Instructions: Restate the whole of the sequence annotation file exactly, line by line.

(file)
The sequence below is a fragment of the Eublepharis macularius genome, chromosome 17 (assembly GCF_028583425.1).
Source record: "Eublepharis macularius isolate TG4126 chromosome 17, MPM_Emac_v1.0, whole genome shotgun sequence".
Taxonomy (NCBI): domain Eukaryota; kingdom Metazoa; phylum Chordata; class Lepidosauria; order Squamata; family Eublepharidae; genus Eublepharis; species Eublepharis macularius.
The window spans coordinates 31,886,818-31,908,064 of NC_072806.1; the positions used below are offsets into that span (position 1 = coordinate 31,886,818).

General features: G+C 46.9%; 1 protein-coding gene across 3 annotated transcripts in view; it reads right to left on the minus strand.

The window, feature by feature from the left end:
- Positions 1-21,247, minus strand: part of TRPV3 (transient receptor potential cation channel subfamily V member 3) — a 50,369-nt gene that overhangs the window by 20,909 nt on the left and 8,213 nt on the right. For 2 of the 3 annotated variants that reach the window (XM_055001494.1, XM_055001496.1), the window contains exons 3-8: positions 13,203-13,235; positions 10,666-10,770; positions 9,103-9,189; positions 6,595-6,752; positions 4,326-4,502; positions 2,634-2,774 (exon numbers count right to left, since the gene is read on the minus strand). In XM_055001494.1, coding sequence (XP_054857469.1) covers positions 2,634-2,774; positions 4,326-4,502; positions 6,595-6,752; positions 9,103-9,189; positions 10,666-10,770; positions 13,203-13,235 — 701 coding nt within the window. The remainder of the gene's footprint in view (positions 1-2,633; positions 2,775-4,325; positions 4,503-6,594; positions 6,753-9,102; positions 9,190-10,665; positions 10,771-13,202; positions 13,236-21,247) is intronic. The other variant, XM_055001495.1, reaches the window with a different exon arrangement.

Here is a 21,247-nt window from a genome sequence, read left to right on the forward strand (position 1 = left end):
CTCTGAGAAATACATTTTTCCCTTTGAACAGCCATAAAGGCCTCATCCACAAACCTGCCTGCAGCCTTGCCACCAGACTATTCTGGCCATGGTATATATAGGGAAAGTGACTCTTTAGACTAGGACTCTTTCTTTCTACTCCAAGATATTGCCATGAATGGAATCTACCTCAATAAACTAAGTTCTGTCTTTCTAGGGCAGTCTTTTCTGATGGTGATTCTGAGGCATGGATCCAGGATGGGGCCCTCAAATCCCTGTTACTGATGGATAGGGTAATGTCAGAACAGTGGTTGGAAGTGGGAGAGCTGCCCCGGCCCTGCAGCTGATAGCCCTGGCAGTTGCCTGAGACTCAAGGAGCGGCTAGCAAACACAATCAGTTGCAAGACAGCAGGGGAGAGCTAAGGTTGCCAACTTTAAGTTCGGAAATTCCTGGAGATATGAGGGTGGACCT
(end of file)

The sequence below is a fragment of the Eublepharis macularius genome, chromosome 17 (assembly GCF_028583425.1).
Source record: "Eublepharis macularius isolate TG4126 chromosome 17, MPM_Emac_v1.0, whole genome shotgun sequence".
Taxonomy (NCBI): domain Eukaryota; kingdom Metazoa; phylum Chordata; class Lepidosauria; order Squamata; family Eublepharidae; genus Eublepharis; species Eublepharis macularius.
The window spans coordinates 31,886,818-31,908,064 of NC_072806.1; the positions used below are offsets into that span (position 1 = coordinate 31,886,818).

General features: G+C 46.9%; 1 protein-coding gene across 3 annotated transcripts in view; it reads right to left on the minus strand.

The window, feature by feature from the left end:
- Positions 1-21,247, minus strand: part of TRPV3 (transient receptor potential cation channel subfamily V member 3) — a 50,369-nt gene that overhangs the window by 20,909 nt on the left and 8,213 nt on the right. For 2 of the 3 annotated variants that reach the window (XM_055001494.1, XM_055001496.1), the window contains exons 3-8: positions 13,203-13,235; positions 10,666-10,770; positions 9,103-9,189; positions 6,595-6,752; positions 4,326-4,502; positions 2,634-2,774 (exon numbers count right to left, since the gene is read on the minus strand). In XM_055001494.1, coding sequence (XP_054857469.1) covers positions 2,634-2,774; positions 4,326-4,502; positions 6,595-6,752; positions 9,103-9,189; positions 10,666-10,770; positions 13,203-13,235 — 701 coding nt within the window. The remainder of the gene's footprint in view (positions 1-2,633; positions 2,775-4,325; positions 4,503-6,594; positions 6,753-9,102; positions 9,190-10,665; positions 10,771-13,202; positions 13,236-21,247) is intronic. The other variant, XM_055001495.1, reaches the window with a different exon arrangement.

Here is a 21,247-nt window from a genome sequence, read left to right on the forward strand (position 1 = left end):
CTCTGAGAAATACATTTTTCCCTTTGAACAGCCATAAAGGCCTCATCCACAAACCTGCCTGCAGCCTTGCCACCAGACTATTCTGGCCATGGTATATATAGGGAAAGTGACTCTTTAGACTAGGACTCTTTCTTTCTACTCCAAGATATTGCCATGAATGGAATCTACCTCAATAAACTAAGTTCTGTCTTTCTAGGGCAGTCTTTTCTGATGGTGATTCTGAGGCATGGATCCAGGATGGGGCCCTCAAATCCCTGTTACTGATGGATAGGGTAATGTCAGAACAGTGGTTGGAAGTGGGAGAGCTGCCCCGGCCCTGCAGCTGATAGCCCTGGCAGTTGCCTGAGACTCAAGGAGCGGCTAGCAAACACAATCAGTTGCAAGACAGCAGGGGAGAGCTAAGGTTGCCAACTTTAAGTTCGGAAATTCCTGGAGATATGAGGGTGGACCT